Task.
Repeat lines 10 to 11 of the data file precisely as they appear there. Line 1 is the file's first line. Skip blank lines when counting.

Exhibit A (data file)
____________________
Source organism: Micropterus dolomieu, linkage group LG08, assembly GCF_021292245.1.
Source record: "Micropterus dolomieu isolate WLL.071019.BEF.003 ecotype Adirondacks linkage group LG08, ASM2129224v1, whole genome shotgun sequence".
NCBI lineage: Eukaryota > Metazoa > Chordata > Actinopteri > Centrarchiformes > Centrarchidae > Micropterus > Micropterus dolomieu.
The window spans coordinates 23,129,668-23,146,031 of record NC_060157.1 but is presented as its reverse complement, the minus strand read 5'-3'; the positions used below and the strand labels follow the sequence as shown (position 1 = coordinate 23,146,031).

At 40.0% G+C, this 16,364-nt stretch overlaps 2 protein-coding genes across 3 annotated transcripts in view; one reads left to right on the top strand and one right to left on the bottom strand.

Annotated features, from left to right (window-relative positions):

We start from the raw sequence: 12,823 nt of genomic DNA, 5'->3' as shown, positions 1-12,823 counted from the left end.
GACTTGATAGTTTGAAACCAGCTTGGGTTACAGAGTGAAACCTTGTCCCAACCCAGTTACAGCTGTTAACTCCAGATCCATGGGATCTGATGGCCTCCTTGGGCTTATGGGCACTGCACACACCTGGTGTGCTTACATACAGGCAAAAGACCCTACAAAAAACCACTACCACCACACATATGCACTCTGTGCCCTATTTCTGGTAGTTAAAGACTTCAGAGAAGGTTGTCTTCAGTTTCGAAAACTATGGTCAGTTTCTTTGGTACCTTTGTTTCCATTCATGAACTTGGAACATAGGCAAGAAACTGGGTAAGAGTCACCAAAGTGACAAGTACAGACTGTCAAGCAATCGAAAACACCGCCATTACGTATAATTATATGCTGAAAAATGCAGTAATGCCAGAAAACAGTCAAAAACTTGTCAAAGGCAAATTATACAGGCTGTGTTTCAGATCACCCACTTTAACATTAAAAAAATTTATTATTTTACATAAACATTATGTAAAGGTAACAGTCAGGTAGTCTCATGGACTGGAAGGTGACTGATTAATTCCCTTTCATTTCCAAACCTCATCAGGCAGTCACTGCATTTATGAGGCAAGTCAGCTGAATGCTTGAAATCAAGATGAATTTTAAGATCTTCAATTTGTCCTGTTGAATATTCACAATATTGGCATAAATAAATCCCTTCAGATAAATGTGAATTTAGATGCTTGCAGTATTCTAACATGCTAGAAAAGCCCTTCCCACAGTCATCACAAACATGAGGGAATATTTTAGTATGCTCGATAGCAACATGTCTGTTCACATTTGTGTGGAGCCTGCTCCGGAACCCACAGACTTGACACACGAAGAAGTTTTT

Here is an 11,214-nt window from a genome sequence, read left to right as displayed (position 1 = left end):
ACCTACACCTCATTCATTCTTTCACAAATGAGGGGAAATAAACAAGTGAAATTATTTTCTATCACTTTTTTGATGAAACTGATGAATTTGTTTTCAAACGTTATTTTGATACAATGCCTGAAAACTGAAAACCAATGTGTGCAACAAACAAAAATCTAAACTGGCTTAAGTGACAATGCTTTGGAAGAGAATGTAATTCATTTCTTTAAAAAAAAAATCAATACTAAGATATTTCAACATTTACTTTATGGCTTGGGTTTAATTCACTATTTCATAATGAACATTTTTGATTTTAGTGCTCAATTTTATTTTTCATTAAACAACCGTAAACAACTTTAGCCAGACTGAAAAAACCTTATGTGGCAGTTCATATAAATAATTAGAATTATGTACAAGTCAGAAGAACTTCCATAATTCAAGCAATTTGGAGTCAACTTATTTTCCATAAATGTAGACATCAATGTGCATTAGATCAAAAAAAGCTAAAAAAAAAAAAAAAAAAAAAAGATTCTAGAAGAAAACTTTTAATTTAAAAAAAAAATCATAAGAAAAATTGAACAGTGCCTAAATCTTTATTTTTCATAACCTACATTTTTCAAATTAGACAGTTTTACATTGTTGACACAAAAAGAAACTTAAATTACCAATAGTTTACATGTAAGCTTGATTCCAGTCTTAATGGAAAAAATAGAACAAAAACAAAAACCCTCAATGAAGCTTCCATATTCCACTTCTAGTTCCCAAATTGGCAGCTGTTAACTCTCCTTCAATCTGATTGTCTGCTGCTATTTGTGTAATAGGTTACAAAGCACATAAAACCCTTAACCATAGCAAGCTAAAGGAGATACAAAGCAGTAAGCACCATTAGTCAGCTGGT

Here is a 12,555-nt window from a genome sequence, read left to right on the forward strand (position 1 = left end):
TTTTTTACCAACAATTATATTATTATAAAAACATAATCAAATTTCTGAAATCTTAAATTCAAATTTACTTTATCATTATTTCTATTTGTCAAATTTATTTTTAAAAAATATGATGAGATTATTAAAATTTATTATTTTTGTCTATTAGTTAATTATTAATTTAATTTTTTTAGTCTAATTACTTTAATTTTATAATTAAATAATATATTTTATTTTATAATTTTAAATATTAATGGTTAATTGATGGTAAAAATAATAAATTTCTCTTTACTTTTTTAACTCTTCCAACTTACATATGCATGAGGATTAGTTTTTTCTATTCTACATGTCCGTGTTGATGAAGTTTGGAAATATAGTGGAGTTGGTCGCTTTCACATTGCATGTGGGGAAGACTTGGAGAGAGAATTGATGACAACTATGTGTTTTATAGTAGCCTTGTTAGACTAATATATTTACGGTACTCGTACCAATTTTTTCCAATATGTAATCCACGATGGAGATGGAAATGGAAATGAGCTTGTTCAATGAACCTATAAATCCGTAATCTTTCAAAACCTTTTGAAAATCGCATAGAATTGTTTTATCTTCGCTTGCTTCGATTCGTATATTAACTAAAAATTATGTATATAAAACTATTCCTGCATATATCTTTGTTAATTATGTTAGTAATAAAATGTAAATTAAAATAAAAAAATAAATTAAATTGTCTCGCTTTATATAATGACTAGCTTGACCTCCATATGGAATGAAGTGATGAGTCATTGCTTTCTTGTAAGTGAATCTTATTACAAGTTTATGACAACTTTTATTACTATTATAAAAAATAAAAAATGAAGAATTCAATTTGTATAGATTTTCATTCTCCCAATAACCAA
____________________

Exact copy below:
ACCTACACCTCATTCATTCTTTCACAAATGAGGGGAAATAAACAAGTGAAATTATTTTCTATCACTTTTTTGATGAAACTGATGAATTTGTTTTCAAACGTTATTTTGATACAATGCCTGAAAACTGAAAACCAATGTGTGCAACAAACAAAAATCTAAACTGGCTTAAGTGACAATGCTTTGGAAGAGAATGTAATTCATTTCTTTAAAAAAAAAATCAATACTAAGATATTTCAACATTTACTTTATGGCTTGGGTTTAATTCACTATTTCATAATGAACATTTTTGATTTTAGTGCTCAATTTTATTTTTCATTAAACAACCGTAAACAACTTTAGCCAGACTGAAAAAACCTTATGTGGCAGTTCATATAAATAATTAGAATTATGTACAAGTCAGAAGAACTTCCATAATTCAAGCAATTTGGAGTCAACTTATTTTCCATAAATGTAGACATCAATGTGCATTAGATCAAAAAAAGCTAAAAAAAAAAAAAAAAAAAAAAGATTCTAGAAGAAAACTTTTAATTTAAAAAAAAAATCATAAGAAAAATTGAACAGTGCCTAAATCTTTATTTTTCATAACCTACATTTTTCAAATTAGACAGTTTTACATTGTTGACACAAAAAGAAACTTAAATTACCAATAGTTTACATGTAAGCTTGATTCCAGTCTTAATGGAAAAAATAGAACAAAAACAAAAACCCTCAATGAAGCTTCCATATTCCACTTCTAGTTCCCAAATTGGCAGCTGTTAACTCTCCTTCAATCTGATTGTCTGCTGCTATTTGTGTAATAGGTTACAAAGCACATAAAACCCTTAACCATAGCAAGCTAAAGGAGATACAAAGCAGTAAGCACCATTAGTCAGCTGGT

Here is a 12,555-nt window from a genome sequence, read left to right on the forward strand (position 1 = left end):